In July 2004, Mr Webb was summarily dismissed for washing his car when he should have been working. On appeal, a lesser sanction, a final written warning, was imposed. Webb was informed that this would remain on his file for 12 months.
In September 2005, little more than three weeks after the expiry of the warning, Webb was one of five employees caught taking a break when they should have been working. All were found guilty of gross misconduct. Webb was summarily dismissed, but the other four received final written warnings because they had clean disciplinary records.
Webb claimed unfair dismissal, relying on the Scottish Court of Session’s decision in Diosynth Ltd v Thomson  in which the court found that the employer was wrong to take into account an expired warning when deciding whether or not to dismiss an employee for misconduct. The tribunal upheld Webb’s claim (relying on Diosynth) because it said that Airbus’s treatment of the other workers showed that it would not have dismissed Webb had it not been for the expired warning.
The Employment Appeal Tribunal (EAT) has now concluded with evident reluctance that it cannot overturn the tribunal’s decision. It said it was legitimate for Webb to assume that the warning would not be taken into account once it had expired and that the tribunal was not just entitled but actively obliged to disregard expired warnings for all purposes.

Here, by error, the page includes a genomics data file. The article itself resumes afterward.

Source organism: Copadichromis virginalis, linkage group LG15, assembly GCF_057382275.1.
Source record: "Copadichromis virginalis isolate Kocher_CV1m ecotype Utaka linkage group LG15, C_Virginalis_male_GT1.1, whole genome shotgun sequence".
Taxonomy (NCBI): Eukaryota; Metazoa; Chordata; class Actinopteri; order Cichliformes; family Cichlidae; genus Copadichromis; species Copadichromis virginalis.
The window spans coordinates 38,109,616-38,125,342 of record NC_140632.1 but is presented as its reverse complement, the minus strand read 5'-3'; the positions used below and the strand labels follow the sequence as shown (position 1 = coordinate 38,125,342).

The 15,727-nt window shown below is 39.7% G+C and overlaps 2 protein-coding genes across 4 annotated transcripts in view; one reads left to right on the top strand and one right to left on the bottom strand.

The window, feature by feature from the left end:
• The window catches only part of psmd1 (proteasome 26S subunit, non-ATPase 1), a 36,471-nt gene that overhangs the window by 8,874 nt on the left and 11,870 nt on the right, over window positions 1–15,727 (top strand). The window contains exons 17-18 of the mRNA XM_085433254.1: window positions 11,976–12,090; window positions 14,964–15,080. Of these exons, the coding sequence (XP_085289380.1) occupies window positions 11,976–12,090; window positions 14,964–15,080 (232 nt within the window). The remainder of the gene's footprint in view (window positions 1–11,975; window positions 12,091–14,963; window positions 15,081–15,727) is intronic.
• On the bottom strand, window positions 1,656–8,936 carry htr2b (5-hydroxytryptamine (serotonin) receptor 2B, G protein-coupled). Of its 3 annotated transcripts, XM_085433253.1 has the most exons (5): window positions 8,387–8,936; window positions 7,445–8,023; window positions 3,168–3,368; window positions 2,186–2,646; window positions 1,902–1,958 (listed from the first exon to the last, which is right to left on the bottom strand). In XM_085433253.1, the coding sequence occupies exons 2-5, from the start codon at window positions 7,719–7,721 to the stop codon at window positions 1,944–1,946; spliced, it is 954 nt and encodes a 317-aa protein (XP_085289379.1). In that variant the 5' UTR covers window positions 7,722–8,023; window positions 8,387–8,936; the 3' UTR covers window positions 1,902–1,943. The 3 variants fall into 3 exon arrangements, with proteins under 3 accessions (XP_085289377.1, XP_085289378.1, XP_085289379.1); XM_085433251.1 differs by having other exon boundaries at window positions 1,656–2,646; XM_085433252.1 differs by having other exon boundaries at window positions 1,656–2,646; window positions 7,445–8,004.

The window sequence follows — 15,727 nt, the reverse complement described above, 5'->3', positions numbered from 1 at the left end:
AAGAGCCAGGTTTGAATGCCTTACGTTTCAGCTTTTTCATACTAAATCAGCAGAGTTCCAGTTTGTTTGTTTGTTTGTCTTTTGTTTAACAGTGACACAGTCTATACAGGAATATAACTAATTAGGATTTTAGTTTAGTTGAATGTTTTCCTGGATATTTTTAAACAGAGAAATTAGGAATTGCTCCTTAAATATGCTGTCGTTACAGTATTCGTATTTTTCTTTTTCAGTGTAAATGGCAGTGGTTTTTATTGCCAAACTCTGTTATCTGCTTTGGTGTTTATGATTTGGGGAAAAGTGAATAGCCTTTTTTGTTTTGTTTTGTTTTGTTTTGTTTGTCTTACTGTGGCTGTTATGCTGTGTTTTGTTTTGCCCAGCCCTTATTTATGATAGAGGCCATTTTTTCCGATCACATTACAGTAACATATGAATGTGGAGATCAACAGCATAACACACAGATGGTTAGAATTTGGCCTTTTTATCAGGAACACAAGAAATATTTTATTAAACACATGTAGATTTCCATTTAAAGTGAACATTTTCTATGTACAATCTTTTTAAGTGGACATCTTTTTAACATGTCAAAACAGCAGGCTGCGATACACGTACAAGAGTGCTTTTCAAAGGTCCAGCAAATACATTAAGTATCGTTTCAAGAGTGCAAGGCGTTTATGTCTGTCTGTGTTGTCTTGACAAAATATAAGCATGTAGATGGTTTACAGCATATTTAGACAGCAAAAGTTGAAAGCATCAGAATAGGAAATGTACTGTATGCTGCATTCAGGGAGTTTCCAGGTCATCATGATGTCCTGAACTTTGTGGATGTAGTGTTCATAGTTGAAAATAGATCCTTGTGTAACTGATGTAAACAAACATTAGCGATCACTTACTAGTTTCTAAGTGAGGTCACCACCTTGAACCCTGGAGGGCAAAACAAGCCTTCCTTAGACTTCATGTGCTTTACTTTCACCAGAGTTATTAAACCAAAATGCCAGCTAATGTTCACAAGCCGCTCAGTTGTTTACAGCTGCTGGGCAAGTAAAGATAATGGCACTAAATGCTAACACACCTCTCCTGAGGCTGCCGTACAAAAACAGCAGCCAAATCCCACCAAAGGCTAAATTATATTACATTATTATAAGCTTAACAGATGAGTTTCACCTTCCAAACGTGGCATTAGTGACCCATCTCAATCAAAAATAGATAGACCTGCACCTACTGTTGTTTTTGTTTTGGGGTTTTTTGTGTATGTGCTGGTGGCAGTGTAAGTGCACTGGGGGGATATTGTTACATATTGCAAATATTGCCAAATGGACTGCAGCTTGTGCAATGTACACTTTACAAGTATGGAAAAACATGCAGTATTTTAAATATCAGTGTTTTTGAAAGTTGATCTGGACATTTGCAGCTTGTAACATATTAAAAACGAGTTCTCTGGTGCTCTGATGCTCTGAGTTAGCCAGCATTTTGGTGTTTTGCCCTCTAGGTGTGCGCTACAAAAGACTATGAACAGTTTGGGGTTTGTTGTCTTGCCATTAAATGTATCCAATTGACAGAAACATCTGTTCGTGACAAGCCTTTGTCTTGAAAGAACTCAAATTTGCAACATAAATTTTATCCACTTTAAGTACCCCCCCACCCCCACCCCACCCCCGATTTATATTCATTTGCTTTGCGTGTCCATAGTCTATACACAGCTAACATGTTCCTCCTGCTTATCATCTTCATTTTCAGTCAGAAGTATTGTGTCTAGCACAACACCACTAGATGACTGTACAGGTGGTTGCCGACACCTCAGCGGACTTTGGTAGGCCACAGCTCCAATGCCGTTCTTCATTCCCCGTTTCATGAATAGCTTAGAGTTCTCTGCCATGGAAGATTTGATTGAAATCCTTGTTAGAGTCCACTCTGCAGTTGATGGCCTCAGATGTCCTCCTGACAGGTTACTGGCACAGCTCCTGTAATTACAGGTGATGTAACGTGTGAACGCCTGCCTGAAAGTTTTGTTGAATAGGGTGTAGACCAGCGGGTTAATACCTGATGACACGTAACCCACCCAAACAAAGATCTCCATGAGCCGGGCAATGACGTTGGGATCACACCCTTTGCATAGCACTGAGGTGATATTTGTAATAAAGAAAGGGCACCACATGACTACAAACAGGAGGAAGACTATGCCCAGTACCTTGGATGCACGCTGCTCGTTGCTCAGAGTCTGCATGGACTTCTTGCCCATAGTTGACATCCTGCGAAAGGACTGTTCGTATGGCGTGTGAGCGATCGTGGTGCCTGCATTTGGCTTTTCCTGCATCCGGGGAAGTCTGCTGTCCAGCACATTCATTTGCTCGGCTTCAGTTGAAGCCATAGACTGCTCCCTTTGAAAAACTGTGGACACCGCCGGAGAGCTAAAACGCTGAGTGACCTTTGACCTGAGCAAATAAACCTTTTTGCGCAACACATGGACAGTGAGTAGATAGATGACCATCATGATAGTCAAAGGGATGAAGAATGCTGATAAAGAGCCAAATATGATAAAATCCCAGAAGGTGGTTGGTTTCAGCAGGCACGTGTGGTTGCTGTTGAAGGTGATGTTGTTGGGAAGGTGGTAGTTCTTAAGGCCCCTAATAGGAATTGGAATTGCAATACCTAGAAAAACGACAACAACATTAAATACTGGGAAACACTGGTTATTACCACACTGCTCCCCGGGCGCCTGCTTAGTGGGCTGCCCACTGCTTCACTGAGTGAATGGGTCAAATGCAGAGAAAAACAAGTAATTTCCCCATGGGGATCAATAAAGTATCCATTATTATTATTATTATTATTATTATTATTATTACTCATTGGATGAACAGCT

The EAT did, however, acknowledge that if employers are not going to be allowed to take into account the expired warnings in any circumstances, they should at least be given some flexibility over the length of time the warnings can last. It did not go so far as to say that employers can issue indefinite warnings, but it did say that in certain circumstances it may be appropriate to issue them for a longer period than would normally be the case.
This is a frustrating decision for employers because it flies in the face of both common sense and good industrial relations. It means that if a warning includes a time limit (which, in line with established good practice, most do), then once it has expired it can no longer be relied on – even if, as in Webb’s case, the employee goes on to commit a similar offence only a matter of weeks after the warning has expired.
If employers want to go down the extended warning route, they need to ensure that their policies and procedures give them the flexibility to do so. They should, for example as a minimum, reserve the right in any disciplinary procedure to extend the duration of warnings in certain circumstances (especially final written warnings) if the conduct justifies it.
Employers should also be cautious about taking expired warnings into account for other purposes – for example, in selecting for redundancy or promotion, or for pay or bonus purposes. Employers would have to make specific provision for even expired warnings to be used for these purposes.
David Whincup is partner and head of human capital at Hammonds
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